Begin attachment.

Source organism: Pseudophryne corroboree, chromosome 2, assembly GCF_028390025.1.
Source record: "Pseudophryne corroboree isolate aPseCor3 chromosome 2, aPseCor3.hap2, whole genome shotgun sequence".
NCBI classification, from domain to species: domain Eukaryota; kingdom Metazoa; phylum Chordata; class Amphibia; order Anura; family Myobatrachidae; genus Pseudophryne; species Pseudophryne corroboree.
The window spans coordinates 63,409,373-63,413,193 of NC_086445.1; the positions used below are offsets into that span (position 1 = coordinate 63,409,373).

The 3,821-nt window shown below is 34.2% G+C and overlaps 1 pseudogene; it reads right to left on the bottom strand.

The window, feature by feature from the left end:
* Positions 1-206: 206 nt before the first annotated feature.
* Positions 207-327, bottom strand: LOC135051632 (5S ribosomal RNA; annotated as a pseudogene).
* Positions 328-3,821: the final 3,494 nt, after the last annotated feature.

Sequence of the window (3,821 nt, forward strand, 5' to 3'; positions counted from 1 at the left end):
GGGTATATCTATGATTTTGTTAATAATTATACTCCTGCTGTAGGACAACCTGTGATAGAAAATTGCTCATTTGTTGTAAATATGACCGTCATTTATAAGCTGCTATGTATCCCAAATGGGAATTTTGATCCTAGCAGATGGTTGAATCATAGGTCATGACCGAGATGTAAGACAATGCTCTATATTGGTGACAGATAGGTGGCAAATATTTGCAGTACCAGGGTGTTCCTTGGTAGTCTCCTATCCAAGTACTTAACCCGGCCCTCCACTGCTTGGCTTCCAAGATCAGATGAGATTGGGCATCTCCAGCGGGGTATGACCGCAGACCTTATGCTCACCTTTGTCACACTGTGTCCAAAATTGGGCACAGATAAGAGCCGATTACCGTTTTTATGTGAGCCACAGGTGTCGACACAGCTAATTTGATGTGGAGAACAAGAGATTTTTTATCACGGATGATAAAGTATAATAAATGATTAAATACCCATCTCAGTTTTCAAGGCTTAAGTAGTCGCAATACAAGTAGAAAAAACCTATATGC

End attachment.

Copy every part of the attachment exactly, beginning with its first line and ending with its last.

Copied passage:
Source organism: Pseudophryne corroboree, chromosome 2, assembly GCF_028390025.1.
Source record: "Pseudophryne corroboree isolate aPseCor3 chromosome 2, aPseCor3.hap2, whole genome shotgun sequence".
NCBI classification, from domain to species: domain Eukaryota; kingdom Metazoa; phylum Chordata; class Amphibia; order Anura; family Myobatrachidae; genus Pseudophryne; species Pseudophryne corroboree.
The window spans coordinates 63,409,373-63,413,193 of NC_086445.1; the positions used below are offsets into that span (position 1 = coordinate 63,409,373).

The 3,821-nt window shown below is 34.2% G+C and overlaps 1 pseudogene; it reads right to left on the bottom strand.

The window, feature by feature from the left end:
* Positions 1-206: 206 nt before the first annotated feature.
* Positions 207-327, bottom strand: LOC135051632 (5S ribosomal RNA; annotated as a pseudogene).
* Positions 328-3,821: the final 3,494 nt, after the last annotated feature.

Sequence of the window (3,821 nt, forward strand, 5' to 3'; positions counted from 1 at the left end):
GGGTATATCTATGATTTTGTTAATAATTATACTCCTGCTGTAGGACAACCTGTGATAGAAAATTGCTCATTTGTTGTAAATATGACCGTCATTTATAAGCTGCTATGTATCCCAAATGGGAATTTTGATCCTAGCAGATGGTTGAATCATAGGTCATGACCGAGATGTAAGACAATGCTCTATATTGGTGACAGATAGGTGGCAAATATTTGCAGTACCAGGGTGTTCCTTGGTAGTCTCCTATCCAAGTACTTAACCCGGCCCTCCACTGCTTGGCTTCCAAGATCAGATGAGATTGGGCATCTCCAGCGGGGTATGACCGCAGACCTTATGCTCACCTTTGTCACACTGTGTCCAAAATTGGGCACAGATAAGAGCCGATTACCGTTTTTATGTGAGCCACAGGTGTCGACACAGCTAATTTGATGTGGAGAACAAGAGATTTTTTATCACGGATGATAAAGTATAATAAATGATTAAATACCCATCTCAGTTTTCAAGGCTTAAGTAGTCGCAATACAAGTAGAAAAAACCTATATGC